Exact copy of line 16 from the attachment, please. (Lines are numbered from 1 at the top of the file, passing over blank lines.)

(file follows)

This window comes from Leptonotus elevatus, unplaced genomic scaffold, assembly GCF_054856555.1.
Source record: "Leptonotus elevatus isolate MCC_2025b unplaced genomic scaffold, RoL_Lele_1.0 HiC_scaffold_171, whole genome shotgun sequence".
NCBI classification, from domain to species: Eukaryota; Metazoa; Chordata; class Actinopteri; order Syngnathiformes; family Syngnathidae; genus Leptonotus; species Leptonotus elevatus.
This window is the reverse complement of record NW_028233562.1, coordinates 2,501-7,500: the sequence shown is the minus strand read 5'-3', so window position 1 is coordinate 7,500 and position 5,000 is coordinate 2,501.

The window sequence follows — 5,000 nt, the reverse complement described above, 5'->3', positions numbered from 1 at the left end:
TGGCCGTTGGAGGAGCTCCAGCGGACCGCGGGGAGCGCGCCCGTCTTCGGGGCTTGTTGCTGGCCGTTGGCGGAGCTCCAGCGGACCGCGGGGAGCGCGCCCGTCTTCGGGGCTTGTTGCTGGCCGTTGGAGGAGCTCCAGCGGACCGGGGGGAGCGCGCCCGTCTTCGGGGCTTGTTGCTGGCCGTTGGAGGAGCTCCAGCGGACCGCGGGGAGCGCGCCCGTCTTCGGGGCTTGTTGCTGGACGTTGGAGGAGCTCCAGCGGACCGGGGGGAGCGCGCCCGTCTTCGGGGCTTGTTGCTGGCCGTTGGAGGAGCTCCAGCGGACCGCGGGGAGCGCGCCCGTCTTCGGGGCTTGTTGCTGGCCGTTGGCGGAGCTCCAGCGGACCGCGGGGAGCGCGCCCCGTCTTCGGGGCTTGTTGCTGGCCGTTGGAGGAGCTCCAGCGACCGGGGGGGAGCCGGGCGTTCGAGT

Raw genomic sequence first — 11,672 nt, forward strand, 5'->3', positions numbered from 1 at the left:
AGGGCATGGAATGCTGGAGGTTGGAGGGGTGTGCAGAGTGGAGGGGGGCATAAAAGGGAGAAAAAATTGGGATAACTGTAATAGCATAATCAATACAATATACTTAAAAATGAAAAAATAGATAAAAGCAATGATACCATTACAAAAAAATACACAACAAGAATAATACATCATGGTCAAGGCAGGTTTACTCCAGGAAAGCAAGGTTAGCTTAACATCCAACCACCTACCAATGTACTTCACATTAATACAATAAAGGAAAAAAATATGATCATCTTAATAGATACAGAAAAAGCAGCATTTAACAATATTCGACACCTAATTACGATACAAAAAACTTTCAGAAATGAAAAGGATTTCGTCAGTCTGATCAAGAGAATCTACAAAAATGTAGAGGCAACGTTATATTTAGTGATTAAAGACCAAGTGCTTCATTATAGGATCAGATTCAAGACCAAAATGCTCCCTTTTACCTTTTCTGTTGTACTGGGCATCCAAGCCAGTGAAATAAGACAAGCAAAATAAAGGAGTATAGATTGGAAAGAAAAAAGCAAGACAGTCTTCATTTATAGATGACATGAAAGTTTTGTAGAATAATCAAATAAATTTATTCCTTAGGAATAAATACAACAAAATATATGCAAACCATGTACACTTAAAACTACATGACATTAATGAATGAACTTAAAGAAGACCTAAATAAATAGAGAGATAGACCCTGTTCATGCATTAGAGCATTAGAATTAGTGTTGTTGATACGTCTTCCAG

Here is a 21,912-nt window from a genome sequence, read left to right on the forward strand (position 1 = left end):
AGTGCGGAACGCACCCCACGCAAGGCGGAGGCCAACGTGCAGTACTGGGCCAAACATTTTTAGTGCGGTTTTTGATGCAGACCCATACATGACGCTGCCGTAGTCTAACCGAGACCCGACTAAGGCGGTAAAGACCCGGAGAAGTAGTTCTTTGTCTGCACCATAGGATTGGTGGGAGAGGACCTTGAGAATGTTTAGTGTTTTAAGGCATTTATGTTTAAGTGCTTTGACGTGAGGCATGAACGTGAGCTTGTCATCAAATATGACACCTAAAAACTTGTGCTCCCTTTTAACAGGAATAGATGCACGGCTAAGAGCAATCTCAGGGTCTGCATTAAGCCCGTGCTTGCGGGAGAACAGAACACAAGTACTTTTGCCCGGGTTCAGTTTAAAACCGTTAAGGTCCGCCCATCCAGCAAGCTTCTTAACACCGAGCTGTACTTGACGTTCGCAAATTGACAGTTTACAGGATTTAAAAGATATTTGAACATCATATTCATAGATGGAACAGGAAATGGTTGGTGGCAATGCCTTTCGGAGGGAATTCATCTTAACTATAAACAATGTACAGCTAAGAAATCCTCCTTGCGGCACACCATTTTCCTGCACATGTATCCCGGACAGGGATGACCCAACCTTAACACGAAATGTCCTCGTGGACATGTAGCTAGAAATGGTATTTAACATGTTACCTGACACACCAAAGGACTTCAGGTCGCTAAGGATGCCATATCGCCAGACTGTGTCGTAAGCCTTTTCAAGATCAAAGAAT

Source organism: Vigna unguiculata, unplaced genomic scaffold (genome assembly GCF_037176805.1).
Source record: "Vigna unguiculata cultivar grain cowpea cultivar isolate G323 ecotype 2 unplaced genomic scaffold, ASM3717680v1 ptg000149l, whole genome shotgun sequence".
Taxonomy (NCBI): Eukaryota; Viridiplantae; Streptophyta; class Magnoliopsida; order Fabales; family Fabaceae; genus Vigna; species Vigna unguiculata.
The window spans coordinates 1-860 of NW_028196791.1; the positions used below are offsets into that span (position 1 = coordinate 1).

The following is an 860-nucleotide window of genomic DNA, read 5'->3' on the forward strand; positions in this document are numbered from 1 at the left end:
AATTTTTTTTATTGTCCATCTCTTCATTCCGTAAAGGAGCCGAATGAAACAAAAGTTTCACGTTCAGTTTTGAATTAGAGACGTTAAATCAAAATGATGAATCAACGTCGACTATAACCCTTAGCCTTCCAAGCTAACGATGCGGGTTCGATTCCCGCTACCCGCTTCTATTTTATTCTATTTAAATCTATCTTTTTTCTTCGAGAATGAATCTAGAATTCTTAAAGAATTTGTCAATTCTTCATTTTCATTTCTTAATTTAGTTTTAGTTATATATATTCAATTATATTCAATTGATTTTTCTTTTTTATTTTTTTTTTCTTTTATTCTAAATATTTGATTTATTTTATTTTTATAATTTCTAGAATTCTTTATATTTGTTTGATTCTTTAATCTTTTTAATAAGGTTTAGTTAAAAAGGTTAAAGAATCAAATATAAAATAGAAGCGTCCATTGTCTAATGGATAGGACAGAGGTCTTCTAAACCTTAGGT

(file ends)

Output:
AATTTTTTTTATTGTCCATCTCTTCATTCCGTAAAGGAGCCGAATGAAACAAAAGTTTCACGTTCAGTTTTGAATTAGAGACGTTAAATCAAAATGATGAATCAACGTCGACTATAACCCTTAGCCTTCCAAGCTAACGATGCGGGTTCGATTCCCGCTACCCGCTTCTATTTTATTCTATTTAAATCTATCTTTTTTCTTCGAGAATGAATCTAGAATTCTTAAAGAATTTGTCAATTCTTCATTTTCATTTCTTAATTTAGTTTTAGTTATATATATTCAATTATATTCAATTGATTTTTCTTTTTTATTTTTTTTTTCTTTTATTCTAAATATTTGATTTATTTTATTTTTATAATTTCTAGAATTCTTTATATTTGTTTGATTCTTTAATCTTTTTAATAAGGTTTAGTTAAAAAGGTTAAAGAATCAAATATAAAATAGAAGCGTCCATTGTCTAATGGATAGGACAGAGGTCTTCTAAACCTTAGGT